Decisions. Decisions.

 



Family Matters: Baby Proofing


BabyBy the time my older son was 2, he had defeated all the child safety locks in the house. Now, keep in mind that this is not typical 2-year-old behavior, but we weren’t taking any chances. We had to install chain locks on the exit doors of the house, high enough so he couldn’t reach them. Any of the locks on cabinets or drawers, he could open in a matter of minutes, so anything hazardous went outside into the garage or on a high shelf for storage.

Toddlers are curious by nature. They want to get into things. Here is a list from Baby Center of just a FEW of the things you need to think about when baby proofing your home and environment:

  • Put safety plugs or outlet covers over unused outlets or block them with furniture.
  • Hide electrical cords behind furniture or use a hide-a-cord device.
  • Keep blow dryers, toasters and other appliances unplugged and out of reach.
  • Keep knives, breakables, heavy pots and other dangerous items locked up or out of reach.
  • Restrict access to unsafe areas with safety gates, door locks and knob covers.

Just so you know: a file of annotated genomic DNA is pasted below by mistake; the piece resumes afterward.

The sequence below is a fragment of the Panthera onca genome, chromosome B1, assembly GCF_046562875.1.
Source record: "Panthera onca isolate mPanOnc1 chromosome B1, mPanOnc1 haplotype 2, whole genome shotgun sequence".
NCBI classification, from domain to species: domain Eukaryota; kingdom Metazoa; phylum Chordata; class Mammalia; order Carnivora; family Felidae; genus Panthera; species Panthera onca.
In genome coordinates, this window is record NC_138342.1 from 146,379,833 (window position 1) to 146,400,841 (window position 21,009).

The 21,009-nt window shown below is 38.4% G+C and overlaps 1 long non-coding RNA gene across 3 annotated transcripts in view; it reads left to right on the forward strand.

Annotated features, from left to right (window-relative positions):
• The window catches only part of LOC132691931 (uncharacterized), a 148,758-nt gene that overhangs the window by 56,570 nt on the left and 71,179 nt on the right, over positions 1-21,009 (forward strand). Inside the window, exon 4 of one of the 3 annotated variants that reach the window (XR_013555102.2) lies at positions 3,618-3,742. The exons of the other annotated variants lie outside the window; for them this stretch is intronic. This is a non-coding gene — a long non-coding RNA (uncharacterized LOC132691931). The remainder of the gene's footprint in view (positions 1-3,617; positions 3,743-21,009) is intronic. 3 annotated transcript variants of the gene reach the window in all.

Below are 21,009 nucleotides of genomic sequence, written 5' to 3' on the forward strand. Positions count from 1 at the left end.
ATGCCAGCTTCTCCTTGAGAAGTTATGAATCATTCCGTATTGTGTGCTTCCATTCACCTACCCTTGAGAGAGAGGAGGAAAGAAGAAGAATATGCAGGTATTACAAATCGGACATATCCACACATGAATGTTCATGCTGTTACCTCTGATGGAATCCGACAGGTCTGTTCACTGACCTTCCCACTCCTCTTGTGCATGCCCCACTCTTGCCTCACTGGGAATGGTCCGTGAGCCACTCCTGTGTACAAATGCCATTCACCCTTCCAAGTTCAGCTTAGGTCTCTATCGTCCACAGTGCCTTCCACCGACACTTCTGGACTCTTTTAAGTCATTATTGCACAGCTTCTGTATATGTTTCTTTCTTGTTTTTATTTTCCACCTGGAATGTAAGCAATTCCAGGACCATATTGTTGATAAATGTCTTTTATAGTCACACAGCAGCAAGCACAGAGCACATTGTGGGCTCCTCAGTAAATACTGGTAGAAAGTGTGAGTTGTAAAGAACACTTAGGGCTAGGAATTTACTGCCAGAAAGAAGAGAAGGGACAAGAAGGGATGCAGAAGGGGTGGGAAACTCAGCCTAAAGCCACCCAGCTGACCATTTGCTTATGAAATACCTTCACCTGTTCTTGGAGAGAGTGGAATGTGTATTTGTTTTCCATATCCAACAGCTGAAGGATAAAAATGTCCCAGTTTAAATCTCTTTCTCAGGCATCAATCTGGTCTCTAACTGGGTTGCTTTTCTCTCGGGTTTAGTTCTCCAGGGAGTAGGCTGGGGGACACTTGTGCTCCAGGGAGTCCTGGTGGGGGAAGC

• Put locks or latches on accessible cabinets and drawers that contain unsafe items.
  • Keep trash cans in inaccessible cupboards or use cans with child-resistant covers.
  • Cover or block access to radiators and floor heaters.
  • Secure refrigerator with appliance latch.
  • Keep electronic equipment like DVRs, DVD players and stereos out of reach or locked up. Store remotes where prying fingers can’t get to batteries (which might seem like enticing objects for your child to put in his mouth).
  •  Don’t use tablecloths or placemats because your child can pull them – and what’s on top of them – down.
  • Keep one cupboard unlocked and filled with lightweight, child-safe items to distract him from the cupboards you don’t want him to get into.


Family Matters: Child Development